It’s one of the few formal public remembrances of coronavirus victims in the US since the pandemic began.
The event was spurred by a few things, said Chris Kocher, founder of Covid Survivors for Change: The tragedy of 200,000 lives lost, the six-month mark of the pandemic and the absence of national recognition for those killed by coronavirus.
“We are living through this collective national trauma — we’re six months into the pandemic and still sort of reeling from it,” Kocher told CNN. “A big part of compounding people’s grief … is the lack of acknowledgment, lack of recognition.”
So the group decided on the National Mall, within view of the White House, as the venue where they’d mourn the dead and call lawmakers to action to prevent further deaths.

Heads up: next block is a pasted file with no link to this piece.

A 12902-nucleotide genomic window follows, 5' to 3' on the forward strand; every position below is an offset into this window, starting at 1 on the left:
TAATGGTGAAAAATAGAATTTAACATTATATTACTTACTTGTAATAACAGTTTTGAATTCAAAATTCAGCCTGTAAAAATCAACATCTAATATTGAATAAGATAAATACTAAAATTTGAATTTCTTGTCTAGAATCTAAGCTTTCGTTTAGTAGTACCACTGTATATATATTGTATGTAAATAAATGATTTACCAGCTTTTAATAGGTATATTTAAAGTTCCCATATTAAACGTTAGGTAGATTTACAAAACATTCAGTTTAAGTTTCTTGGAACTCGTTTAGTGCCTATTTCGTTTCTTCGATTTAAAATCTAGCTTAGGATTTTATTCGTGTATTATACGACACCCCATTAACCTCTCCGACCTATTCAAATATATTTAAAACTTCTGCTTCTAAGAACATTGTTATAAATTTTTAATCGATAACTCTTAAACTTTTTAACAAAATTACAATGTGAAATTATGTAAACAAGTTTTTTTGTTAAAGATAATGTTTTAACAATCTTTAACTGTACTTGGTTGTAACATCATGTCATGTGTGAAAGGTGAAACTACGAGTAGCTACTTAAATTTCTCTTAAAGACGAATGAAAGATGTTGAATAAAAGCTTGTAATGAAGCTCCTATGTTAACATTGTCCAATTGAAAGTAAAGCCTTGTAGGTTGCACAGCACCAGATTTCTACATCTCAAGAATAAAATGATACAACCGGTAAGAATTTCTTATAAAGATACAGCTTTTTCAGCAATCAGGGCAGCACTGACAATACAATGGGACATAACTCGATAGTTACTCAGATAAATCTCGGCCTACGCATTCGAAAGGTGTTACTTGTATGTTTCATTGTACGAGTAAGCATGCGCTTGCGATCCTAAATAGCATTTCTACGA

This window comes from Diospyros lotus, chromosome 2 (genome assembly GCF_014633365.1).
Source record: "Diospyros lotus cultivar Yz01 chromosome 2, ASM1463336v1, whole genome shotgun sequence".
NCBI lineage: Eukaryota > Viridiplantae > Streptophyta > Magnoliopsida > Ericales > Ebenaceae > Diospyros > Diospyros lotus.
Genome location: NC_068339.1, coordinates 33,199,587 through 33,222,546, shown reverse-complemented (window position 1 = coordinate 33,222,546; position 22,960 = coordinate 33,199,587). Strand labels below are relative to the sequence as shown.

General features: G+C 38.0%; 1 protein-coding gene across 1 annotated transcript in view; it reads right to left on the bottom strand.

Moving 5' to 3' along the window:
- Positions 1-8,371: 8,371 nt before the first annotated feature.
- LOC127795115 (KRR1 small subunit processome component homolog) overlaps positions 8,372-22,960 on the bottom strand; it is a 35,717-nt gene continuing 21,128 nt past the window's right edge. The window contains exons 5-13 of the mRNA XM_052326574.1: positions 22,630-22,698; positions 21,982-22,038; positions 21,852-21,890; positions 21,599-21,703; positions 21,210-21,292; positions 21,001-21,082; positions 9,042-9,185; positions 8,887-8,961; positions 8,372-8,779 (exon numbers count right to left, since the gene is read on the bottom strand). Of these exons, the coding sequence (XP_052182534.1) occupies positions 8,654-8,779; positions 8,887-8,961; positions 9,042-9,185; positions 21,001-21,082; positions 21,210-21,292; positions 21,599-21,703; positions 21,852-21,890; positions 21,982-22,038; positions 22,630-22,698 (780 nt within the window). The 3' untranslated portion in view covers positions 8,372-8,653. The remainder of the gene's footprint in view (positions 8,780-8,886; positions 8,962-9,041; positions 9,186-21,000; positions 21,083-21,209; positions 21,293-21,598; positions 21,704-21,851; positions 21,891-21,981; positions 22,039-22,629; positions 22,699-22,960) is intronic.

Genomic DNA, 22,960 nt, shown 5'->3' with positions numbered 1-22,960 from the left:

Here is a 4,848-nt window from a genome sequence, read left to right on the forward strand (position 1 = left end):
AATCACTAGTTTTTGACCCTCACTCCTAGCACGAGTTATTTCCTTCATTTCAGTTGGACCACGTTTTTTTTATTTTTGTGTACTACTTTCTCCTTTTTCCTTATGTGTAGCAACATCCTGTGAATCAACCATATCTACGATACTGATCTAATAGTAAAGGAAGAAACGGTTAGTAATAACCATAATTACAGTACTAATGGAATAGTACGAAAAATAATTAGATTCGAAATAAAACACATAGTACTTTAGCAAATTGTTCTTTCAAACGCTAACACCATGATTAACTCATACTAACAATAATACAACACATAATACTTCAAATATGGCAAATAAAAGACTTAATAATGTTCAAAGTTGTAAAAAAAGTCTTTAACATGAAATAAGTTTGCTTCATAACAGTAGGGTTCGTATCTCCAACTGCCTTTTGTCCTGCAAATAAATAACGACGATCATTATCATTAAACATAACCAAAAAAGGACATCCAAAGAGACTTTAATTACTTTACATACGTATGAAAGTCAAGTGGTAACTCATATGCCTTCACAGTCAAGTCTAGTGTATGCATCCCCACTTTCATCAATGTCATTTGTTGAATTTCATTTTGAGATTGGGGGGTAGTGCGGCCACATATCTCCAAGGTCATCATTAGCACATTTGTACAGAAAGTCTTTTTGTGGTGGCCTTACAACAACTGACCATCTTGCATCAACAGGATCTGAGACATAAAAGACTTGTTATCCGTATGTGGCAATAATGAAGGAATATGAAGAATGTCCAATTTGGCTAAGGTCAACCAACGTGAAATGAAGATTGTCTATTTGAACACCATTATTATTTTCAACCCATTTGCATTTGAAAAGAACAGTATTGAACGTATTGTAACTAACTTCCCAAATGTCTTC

People like Lisa Billings, an ER nurse from New York, shared how the virus had touched their lives. Billings’ brother, Leo, died from the virus three weeks after his admission to the hospital. His death prompted Billings to connect her patients with their family members over the phone to overcome restrictions on visitors.
The group recruited volunteers to set up the scores of empty chairs — one chair for every 10 lives lost to coronavirus. Kocher said he wanted a display that “captured the sheer volume of loss,” Kocher said.
“The numbers speak for themselves,” he said.